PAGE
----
Has being "Green" almost destroyed Ford?
Yes, at least in the opinion of one commentator, Tom Borelli of the National Center for Public Policy Research.
According to Borelli, Ford’s current problem are not merely the result of incompetent financial decisions, but are also the product of the commitment to environmental and politically liberal causes by Ford which were promoted by Ford’s former president, William Clay Ford, Jr., under the name “corporate social responsibility” (CSR).
Among the most egregious mistakes made by Ford, in Borelli’s view, was “declaring war” on its own bread-and-butter product, the SUV. Rather than confront global warming activists, Ford elected to kowtow to them in 2000 by issuing a report stating that SUVs contribute to global warming more than other vehicles. Ford, Jr. was reportedly afraid that standing up to the global warming activists would be bad for the company’s image. So he decided that Ford would be the “most environmentally responsible automaker.” Two years later, Ford signed onto the “Carbon Mitigation Initiative,” thereby agreeing that carbon dioxide in vehicle exhaust contributes to global warming.
The core problem with Ford’s appeasement of its political enemies is the inconsistency between what it says and what it does. Effectively, Ford portrayed its own most profitable vehicles as the primary enemies of the environment. Having made that concession, Ford’s continued production of those vehicles was easily portrayed by environmentalists and “global warming” activists as socially irresponsible. In effect, Ford was conceding that it was deliberately damaging the environment.
That was not, in reality, the way to avoid damaging the company’s public image.
But Ford, along with other carmakers, still hasn’t learned this lesson. Earlier this year, both Ford and General Motors joined the “United States Climate Action Partnership.” The stated goal of that organization is to get the “federal government to quickly enact strong national legislation to require significant reductions in greenhouse gas emissions.” By joining, the automakers have accepted the implicit premise of the group: that corporations, especially car makers, are venal and malicious entities who must be controlled by the government because otherwise they will deliberately destroy the environment. As a subsidiary premise, of course, the automakers acknowledge that their products are the primary cause of global warming.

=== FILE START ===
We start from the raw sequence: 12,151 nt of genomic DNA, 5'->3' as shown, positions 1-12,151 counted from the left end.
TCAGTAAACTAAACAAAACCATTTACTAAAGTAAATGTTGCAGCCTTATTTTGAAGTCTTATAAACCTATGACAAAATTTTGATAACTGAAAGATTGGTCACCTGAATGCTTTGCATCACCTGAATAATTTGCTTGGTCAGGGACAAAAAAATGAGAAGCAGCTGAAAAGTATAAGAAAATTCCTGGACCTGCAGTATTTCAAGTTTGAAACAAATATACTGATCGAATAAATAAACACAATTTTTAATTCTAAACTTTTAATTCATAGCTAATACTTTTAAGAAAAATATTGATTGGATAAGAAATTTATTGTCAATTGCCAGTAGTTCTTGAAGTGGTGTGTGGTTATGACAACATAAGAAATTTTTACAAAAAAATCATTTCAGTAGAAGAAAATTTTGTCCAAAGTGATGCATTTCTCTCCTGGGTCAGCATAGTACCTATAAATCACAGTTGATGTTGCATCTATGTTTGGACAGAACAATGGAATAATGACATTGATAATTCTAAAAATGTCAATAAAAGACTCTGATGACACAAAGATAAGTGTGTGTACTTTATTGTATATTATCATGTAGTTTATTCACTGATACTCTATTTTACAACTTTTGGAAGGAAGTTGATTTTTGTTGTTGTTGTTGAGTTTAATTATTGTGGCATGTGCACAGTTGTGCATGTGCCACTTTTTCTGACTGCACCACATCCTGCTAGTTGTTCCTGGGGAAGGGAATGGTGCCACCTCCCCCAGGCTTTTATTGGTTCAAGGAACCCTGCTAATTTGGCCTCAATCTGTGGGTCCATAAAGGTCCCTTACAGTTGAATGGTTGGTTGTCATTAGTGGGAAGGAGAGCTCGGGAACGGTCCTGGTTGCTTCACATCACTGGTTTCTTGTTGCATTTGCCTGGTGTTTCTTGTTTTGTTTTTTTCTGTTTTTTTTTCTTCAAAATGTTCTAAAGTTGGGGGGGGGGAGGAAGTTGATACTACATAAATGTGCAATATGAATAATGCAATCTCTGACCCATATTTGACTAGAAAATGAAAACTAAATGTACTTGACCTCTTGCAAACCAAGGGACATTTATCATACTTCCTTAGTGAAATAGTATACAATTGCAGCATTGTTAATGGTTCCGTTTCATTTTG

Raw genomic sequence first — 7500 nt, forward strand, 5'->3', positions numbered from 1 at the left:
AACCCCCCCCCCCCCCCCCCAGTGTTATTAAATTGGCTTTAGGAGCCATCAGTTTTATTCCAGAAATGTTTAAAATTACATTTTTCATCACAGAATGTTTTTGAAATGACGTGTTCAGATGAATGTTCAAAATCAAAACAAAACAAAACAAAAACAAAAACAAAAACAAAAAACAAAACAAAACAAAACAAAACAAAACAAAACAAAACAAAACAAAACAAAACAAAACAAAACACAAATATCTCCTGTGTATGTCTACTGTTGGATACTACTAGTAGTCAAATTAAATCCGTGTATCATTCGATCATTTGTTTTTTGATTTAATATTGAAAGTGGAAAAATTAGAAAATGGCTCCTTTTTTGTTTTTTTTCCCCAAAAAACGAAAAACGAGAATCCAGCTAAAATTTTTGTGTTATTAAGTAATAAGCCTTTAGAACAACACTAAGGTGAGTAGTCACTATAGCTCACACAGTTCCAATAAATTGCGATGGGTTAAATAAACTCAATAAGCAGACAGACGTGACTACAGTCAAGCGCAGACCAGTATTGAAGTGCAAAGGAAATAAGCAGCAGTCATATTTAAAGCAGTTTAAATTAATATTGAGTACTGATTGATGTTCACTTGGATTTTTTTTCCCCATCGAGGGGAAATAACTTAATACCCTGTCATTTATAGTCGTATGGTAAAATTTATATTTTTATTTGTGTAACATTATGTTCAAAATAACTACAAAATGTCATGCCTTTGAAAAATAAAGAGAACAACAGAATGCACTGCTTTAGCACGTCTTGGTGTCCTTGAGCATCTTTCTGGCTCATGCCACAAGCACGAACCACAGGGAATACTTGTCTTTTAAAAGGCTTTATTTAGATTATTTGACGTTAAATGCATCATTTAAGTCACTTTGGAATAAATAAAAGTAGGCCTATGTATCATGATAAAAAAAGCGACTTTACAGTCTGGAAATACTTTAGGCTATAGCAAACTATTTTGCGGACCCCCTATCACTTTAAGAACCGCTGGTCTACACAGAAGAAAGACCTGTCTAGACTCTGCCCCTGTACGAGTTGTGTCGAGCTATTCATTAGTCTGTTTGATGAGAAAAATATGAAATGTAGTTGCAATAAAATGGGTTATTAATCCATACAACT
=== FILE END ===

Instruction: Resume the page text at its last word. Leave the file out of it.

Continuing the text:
The end result of Ford’s “corporate social responsibility?” Ford, and other automakers who have similarly indulged their enemies, have missed the opportunity to defend their products and their customers’ right to choose those products. Instead, they have allowed themselves and their products to be portrayed as anti-social, and have actually participated in creating that image.
Of course, Bill Ford, Jr. isn’t the first Detroit auto executive to make these mistakes. To the contrary, he’s just the one most visible recently. The automakers have been afraid to stand up for themselves ever since James Roche, then president of General Motors, sent private investigators to follow Ralph Nader, only to be caught at it and forced by a Congressional subcommittee to publicly apologize to Nader. GM’s management was so cowed by the experience that it completely failed to defend the Corvair against Nader’s bogus charges, thereby allowing Nader’s phony engineering claims to stand uncontradicted and inviting federal regulation of the auto industry.
It is said that a wise man is one who does not make the same mistake twice. It is also said that insanity may be defined as doing the same thing over and over, and expecting the result to be different. Applying those standards to top managers of the domestic automobile industry does not flatter them.